TECHNOLOGY AND NEUROLOGY
Dr. Cowan is Professor of Neurology and Chief of the Division of Headache Medicine at Stanford University. He is an editorial board member at Neurology Times.
First, a little disclosure: I am a tech junkie. I can’t code my way out of a paper bag, and most of the time, I think of the cloud as the thing we fly right through on our way to cruising altitude. But I love technology and see it as holding the key to many of the greatest challenges facing medicine and health care. I also must disclose that I, like almost everyone else in Silicon Valley where I work, am involved in a start-up. But more on that later.
What are the really big issues confronting health care today? Certainly, access to the best care is an increasing challenge. In my area, which is headache medicine, there are just over 500 board-certified headache specialists in the United States and just over 60 million people with headache. Average wait time to see one of us? Figure on 3 to 4 months. And once you get in, get evaluated, and get a treatment plan, it is usually another 3 months before you can get back in to report on how things are going. This is just one example of a problem that exists for almost every chronic disease on the books.
Let’s pick another pressing issue: accurate data collection. Everyone talks about data and how important it is. But for most of us (again using headache as an example) when a patient comes in for follow-up and I ask how they have been doing and how the treatment plan is working, I don’t get data back, I get an overall impression, which is subject to the dreaded monster, “recall bias.” Recall bias is what happens when you try to remember things you’d rather forget—like how many days in the last 3 months you were out with a headache or how many days you had to take a certain medicine, or how many times you forgot to take another medicine. And of course, if I want to know the circumstances surrounding that “recall-biased” collection of headache days, the answer is even more likely to be shaky because you had a headache that day!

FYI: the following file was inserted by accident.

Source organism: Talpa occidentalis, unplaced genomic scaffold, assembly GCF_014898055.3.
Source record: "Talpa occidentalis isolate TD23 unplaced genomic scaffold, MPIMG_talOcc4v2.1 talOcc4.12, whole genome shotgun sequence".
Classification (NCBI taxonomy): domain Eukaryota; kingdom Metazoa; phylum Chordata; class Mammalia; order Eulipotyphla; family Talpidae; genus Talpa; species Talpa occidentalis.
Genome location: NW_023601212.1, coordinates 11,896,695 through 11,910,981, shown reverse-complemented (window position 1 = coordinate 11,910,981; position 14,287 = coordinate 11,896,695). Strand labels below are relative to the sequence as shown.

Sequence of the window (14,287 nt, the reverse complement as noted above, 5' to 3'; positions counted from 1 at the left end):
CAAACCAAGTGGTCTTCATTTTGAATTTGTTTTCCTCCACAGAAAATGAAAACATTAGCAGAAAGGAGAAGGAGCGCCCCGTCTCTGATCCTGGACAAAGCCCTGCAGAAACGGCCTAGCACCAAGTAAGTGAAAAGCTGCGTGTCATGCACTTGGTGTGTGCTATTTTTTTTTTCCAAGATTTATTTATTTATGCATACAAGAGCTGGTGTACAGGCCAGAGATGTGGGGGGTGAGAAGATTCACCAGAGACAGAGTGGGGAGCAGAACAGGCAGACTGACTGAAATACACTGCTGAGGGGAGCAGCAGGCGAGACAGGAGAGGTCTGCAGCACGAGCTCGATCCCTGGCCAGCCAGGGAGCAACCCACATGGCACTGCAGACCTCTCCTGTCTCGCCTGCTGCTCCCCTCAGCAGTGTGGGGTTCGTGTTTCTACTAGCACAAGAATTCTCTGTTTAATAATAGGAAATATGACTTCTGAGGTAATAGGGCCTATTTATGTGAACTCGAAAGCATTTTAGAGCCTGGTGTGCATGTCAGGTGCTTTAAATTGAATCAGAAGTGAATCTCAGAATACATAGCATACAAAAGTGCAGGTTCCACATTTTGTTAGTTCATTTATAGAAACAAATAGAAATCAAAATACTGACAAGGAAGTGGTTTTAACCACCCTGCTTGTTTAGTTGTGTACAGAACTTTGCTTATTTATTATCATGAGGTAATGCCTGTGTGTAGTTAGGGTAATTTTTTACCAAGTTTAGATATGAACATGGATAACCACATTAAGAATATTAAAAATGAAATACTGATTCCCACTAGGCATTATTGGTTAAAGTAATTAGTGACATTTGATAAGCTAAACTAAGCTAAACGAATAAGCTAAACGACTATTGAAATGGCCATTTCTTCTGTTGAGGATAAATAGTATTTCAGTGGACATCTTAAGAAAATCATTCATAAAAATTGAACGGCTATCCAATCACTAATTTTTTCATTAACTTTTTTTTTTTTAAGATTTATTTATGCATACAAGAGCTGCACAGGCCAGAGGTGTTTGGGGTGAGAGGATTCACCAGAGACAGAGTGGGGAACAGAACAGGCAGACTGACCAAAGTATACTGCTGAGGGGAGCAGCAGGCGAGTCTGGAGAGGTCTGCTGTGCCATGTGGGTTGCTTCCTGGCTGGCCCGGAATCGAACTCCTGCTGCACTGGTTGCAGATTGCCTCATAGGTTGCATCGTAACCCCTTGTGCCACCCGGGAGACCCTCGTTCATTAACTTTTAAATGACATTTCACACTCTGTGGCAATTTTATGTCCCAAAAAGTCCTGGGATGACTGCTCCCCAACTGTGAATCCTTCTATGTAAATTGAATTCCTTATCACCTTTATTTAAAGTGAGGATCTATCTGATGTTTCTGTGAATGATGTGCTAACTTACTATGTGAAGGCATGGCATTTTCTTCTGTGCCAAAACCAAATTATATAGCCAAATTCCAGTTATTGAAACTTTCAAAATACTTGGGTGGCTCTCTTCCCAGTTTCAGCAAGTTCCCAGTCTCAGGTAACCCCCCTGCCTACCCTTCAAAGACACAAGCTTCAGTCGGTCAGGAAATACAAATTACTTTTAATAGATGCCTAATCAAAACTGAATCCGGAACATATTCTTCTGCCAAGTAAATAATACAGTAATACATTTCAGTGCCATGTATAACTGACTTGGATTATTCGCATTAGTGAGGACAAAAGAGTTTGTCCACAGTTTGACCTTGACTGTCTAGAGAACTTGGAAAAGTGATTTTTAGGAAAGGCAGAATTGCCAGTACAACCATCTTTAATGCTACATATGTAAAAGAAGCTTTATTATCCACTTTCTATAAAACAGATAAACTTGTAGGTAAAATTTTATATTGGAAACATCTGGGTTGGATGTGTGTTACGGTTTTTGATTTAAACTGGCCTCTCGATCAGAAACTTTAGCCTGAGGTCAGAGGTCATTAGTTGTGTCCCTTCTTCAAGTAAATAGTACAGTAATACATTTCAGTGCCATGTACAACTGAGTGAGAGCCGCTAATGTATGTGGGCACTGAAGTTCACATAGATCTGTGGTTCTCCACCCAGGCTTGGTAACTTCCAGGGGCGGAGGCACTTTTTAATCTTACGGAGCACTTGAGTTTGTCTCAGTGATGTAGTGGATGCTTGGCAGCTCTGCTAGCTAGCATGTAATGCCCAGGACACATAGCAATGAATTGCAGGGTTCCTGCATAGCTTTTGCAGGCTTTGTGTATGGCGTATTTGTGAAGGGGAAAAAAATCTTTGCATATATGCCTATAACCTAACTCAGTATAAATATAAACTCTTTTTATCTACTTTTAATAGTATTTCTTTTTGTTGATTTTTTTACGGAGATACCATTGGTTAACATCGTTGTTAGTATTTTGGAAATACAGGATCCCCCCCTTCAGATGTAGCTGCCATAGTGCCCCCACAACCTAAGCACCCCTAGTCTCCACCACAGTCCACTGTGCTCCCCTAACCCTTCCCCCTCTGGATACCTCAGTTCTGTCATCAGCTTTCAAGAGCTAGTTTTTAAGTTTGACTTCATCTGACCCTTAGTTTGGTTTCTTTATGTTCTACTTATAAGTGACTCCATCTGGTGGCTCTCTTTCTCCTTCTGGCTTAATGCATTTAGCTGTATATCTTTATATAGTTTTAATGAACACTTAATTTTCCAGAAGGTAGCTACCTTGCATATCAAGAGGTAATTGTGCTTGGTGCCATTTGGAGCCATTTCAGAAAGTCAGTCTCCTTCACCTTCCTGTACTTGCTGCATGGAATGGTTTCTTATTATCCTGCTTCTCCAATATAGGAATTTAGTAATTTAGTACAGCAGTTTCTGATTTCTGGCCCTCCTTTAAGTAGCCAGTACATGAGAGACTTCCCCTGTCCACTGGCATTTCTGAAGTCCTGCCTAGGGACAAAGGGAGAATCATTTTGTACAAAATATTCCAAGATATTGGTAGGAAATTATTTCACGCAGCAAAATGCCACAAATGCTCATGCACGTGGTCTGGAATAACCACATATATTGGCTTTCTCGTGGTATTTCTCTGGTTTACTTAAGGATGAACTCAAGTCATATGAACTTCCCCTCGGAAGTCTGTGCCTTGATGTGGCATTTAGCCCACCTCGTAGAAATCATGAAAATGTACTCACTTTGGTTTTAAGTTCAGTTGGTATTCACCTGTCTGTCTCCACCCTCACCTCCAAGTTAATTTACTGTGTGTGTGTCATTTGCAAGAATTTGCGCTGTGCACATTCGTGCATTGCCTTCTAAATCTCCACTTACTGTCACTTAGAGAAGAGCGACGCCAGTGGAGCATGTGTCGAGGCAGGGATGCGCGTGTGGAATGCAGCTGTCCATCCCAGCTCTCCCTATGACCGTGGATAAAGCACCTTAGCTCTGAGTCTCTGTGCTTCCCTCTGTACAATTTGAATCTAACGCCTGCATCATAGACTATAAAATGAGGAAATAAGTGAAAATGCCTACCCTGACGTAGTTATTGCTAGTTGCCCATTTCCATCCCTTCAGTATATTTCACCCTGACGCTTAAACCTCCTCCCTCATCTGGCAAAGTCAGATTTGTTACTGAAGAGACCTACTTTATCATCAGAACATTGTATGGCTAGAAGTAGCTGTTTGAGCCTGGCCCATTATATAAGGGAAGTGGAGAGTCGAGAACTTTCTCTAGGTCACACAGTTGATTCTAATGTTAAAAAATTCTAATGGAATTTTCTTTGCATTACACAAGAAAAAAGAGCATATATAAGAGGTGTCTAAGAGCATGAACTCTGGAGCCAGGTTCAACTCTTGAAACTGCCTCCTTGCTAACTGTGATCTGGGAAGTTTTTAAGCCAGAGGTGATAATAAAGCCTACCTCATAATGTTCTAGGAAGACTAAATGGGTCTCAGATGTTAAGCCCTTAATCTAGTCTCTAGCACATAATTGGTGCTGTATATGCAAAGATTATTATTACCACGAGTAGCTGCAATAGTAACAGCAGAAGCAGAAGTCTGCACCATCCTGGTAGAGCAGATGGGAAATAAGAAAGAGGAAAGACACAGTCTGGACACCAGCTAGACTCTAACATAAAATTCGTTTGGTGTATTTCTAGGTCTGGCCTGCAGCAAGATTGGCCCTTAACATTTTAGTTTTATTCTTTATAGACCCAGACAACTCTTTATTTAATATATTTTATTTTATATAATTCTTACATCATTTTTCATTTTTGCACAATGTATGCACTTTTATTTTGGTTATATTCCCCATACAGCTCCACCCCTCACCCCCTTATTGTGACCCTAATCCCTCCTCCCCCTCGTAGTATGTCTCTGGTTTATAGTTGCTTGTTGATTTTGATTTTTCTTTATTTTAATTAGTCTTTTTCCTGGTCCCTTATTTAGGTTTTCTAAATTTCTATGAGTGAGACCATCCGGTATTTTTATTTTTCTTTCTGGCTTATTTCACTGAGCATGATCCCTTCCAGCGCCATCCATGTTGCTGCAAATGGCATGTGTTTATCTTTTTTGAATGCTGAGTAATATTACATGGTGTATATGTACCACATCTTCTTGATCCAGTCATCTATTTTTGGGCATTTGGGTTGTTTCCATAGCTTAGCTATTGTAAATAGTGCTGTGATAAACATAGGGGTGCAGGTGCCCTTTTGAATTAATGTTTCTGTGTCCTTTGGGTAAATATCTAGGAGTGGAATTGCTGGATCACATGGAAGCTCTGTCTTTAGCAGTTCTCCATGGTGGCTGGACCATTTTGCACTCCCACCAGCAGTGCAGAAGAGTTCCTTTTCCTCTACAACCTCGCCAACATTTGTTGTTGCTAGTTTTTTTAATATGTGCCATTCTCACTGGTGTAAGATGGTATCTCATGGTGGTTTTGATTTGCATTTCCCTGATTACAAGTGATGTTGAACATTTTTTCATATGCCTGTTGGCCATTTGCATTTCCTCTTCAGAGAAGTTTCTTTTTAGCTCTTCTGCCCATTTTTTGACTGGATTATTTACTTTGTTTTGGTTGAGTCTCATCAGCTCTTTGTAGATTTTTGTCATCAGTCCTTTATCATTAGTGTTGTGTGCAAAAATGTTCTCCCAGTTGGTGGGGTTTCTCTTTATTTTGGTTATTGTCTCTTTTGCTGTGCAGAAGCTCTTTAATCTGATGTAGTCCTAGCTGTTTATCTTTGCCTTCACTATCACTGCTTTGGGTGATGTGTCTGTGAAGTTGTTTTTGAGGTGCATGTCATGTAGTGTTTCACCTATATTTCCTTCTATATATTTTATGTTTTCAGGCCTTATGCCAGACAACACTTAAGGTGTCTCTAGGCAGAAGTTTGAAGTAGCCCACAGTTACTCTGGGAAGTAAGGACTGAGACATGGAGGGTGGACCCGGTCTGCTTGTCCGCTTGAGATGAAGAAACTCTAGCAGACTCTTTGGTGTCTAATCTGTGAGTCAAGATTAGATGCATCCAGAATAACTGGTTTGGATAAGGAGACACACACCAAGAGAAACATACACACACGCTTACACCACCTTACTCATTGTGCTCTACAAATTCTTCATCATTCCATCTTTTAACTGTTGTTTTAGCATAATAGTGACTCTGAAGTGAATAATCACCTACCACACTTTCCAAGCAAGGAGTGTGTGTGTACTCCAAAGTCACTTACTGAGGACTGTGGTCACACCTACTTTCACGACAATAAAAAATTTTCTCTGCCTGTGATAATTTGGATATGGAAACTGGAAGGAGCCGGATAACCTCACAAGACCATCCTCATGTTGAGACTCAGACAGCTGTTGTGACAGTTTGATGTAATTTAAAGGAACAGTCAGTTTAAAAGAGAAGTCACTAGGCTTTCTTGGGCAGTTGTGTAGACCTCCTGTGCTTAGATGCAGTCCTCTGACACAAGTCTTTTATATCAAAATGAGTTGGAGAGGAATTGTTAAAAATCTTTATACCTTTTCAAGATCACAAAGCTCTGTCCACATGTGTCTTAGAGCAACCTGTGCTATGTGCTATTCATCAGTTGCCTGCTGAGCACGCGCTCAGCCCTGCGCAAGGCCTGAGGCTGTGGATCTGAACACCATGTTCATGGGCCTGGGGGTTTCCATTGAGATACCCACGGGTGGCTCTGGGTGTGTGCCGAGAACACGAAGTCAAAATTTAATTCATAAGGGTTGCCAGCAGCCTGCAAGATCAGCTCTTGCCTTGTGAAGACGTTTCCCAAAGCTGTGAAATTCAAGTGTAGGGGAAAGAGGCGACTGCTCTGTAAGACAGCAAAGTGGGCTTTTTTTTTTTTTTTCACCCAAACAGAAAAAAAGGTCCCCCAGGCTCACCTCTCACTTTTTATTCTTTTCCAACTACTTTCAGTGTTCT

One more example, and I’ll move on: predictive modeling. We’ve gotten to the point with technology where we can pretty reliably predict the weather 24 hours out. We can certainly predict how likely you are to buy new tires if you go on line and search “new tires.” This is predictive modeling—you will bring an umbrella tomorrow based on weather, and you will see ads for new tires every time you open your computer for the next few weeks. But how about predictive modeling for your next migraine, or asthma attack, or depressive episode?
Technology has made major leaps in a wide variety of disciplines—indeed, entire new disciplines have arisen and become integrated into our daily lives—social media, smart phones, and GPS-based travel via Uber or Lyft, to name just a few. But in medicine, the single most widely used technologic innovation is the dreaded electronic health care record—generally praised for adding only a few hours to every physician’s work day. To be sure, bio-engineering has come up with some very cool, sophisticated (and expensive) technologies that have helped save lives. But where are the sea-changing innovations that can improve health care and health care delivery not only for individuals but also for entire populations?
No, this is not the point at which I reveal my own solution. This is not a commercial. But working to bring these kinds of solutions to fruition has taught me a few things about medicine and technology. Medicine is an extremely conservative field. In some ways, that is good. You don’t want cowboys taking out your appendix. Medicine is also very siloed and insular. Most of us have spent so much time becoming good at what we do, that it is very difficult for us to step far out of the box. But Medicine is not solely to blame for this technology gap. Technology is driven mostly by technology—engineers, and those who work with engineers (marketers, MBAs, and so forth). Most of us have seen the cartoons of the elephant designed by engineers.
Medicine has been slow to ally with technology, and it is happening—but we are easily 20 or 30 years behind most other markets or sectors. Until technology and medicine find a common ground and step outside their respective comfort zones, we will not see transformation that is so desperately needed in health care.